When it comes to creating a writing playlist, what works for one book might not work for the next. My current manuscript likes The Lightning Strike by Snow Patrol and Radioactive by Imagine Dragons. It’s a nice change, but in the end, the most important thing is finding anything that inspires me to keep moving until I can punch out the two best words in a writer’s journey: The End.

Born in Toledo, Ohio, and raised in the North Hills of Pittsburgh, Leslie Welch spent most of her youth concocting elaborate stories. Her high school English teacher encouraged her to turn these creative lies into creative fiction. Today, Leslie writes at least 1000 words a day on DC Metro orange line trains. She co-wrote her first book in Harrisburg hotel rooms and diners with her best friend, and in 2016 she released her first solo novel, The Goodbyes, published by Blue Moon. When she’s not off exploring the world, Leslie lives in a house full of laughter outside of Washington, DC, with her soulmate, two cats, two dogs, two fish, and a teenager. Find her website here and tweet her as @Leslie_Welch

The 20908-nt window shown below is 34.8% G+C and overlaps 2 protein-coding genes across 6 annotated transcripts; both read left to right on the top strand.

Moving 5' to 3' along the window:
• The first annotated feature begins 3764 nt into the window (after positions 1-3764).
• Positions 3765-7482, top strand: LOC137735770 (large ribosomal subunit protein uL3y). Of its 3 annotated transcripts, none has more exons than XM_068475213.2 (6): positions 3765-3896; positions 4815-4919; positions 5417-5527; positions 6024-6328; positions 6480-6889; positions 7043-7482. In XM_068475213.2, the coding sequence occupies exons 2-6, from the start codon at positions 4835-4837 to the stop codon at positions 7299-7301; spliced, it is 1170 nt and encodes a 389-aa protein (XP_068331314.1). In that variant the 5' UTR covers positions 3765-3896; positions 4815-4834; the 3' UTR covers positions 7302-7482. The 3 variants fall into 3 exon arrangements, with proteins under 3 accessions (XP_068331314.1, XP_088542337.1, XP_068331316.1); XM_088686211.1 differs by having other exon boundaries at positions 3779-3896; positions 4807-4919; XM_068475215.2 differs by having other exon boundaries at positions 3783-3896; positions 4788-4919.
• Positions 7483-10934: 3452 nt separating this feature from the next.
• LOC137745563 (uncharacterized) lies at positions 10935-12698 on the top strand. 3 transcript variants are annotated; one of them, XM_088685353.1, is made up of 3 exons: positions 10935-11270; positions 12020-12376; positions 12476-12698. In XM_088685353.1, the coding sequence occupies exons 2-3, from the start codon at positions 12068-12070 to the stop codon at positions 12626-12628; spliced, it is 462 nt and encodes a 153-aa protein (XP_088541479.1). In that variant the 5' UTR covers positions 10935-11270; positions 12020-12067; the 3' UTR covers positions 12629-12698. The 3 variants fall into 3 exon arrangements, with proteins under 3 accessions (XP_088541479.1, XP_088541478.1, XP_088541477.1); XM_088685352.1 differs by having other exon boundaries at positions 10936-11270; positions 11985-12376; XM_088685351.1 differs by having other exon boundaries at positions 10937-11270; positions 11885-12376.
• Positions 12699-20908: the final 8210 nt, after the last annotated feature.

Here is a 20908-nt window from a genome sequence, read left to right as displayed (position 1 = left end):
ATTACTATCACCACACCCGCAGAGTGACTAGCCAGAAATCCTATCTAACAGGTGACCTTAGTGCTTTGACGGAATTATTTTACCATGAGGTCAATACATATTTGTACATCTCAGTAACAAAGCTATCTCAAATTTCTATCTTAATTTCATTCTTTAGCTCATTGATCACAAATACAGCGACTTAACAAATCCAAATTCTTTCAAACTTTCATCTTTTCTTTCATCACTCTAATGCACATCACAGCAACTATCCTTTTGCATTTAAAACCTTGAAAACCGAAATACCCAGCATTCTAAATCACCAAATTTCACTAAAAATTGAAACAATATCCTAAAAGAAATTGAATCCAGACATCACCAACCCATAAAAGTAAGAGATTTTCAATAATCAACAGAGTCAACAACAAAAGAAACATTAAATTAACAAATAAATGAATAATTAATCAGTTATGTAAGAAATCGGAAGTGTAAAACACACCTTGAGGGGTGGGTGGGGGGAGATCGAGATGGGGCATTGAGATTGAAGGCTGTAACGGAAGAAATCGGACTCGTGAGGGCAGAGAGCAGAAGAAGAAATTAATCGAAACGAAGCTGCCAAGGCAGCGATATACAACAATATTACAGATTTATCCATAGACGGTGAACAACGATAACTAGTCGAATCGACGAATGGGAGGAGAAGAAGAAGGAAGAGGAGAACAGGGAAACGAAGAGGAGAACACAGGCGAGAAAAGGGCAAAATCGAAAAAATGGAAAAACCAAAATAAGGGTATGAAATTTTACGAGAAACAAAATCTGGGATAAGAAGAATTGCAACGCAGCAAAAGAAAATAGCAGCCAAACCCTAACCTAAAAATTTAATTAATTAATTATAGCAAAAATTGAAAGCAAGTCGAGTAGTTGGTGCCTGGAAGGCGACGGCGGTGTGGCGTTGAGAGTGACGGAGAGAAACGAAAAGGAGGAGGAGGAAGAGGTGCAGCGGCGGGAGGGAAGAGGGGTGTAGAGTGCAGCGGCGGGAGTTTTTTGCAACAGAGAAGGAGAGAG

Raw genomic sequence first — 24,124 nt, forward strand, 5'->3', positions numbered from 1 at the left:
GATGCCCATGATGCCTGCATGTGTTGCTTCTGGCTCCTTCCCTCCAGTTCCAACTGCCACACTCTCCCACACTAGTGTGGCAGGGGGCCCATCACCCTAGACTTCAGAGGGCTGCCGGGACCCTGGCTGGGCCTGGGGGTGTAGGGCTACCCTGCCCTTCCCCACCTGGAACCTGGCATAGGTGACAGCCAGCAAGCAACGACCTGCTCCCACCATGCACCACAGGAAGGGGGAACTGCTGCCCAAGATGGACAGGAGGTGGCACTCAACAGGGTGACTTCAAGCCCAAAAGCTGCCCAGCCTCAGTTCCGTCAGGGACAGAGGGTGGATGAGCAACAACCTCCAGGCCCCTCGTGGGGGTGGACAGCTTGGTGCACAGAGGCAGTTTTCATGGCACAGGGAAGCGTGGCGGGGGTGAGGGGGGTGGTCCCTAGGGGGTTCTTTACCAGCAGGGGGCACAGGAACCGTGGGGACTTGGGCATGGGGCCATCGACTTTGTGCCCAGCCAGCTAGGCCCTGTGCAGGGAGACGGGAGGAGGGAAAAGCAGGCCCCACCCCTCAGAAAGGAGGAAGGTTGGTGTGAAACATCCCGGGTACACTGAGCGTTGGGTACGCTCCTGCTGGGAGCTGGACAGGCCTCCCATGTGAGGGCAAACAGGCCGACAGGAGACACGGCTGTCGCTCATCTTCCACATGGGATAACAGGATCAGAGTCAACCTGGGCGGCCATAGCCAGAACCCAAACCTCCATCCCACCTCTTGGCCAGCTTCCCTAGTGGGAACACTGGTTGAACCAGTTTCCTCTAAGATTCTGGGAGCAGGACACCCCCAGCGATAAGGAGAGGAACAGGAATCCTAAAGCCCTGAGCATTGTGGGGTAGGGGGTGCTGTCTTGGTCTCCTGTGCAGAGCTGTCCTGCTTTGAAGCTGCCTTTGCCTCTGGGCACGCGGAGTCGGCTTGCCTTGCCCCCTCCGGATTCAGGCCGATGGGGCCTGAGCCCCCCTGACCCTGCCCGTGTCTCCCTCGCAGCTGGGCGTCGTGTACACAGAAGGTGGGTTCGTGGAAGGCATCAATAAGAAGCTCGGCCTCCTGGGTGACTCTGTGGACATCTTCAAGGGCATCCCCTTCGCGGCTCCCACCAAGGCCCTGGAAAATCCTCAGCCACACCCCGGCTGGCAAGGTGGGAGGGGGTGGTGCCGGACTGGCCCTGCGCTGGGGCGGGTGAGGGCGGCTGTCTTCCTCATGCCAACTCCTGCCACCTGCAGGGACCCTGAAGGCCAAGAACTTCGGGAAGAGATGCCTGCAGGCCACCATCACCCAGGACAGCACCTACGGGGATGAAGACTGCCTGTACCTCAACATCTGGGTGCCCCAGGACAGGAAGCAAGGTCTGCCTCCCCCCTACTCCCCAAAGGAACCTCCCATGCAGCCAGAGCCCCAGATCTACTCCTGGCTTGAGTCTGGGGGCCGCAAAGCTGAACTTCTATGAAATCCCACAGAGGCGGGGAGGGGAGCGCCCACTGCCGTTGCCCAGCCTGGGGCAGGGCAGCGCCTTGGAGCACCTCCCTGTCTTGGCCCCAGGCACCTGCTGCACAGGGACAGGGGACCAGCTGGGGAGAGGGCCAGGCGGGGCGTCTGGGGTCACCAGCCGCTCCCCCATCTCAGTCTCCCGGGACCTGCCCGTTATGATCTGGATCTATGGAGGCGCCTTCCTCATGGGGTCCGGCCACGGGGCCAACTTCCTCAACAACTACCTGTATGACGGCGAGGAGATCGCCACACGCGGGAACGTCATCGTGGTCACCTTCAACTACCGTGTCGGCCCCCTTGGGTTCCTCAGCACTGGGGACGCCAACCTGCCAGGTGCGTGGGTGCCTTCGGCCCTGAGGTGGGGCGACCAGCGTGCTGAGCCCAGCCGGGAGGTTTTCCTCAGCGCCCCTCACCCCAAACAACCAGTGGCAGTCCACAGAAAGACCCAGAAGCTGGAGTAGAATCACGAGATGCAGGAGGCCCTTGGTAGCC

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The Undercover Soundtrack – Kelly Simmons

‘Music for telling the darkest secrets’

Once a week I host a writer who uses music as part of their creative process – perhaps to tap into a character, populate a mysterious place, or explore the depths in a pivotal moment. This week’s post is by thriller writer Kelly Simmons @kellysimmons

Soundtrack by Snow Patrol, Philip Glass, Alabama 3 et al, Psapp et al

Of all the issues that divide writers – to tweet or delete, to Skype or to not, handwritten first drafts?  Are you kidding me?—the greatest dividing line seems to be between those who write with music, and those who don’t.

I have a foot in both camps.  I don’t listen to anything during the first draft – I don noise-cancelling headphones because even relaxing sounds like birds or waves irritate the crap out of me —but I crank it up during revisions.

Kelly Simmons: started using music when she was writing about a mob wife in Philadelphia

There is something about the enormity of the revision task that requires pumping up, like music during a marathon run.  And like many writers, I enjoy pairing the music to the task.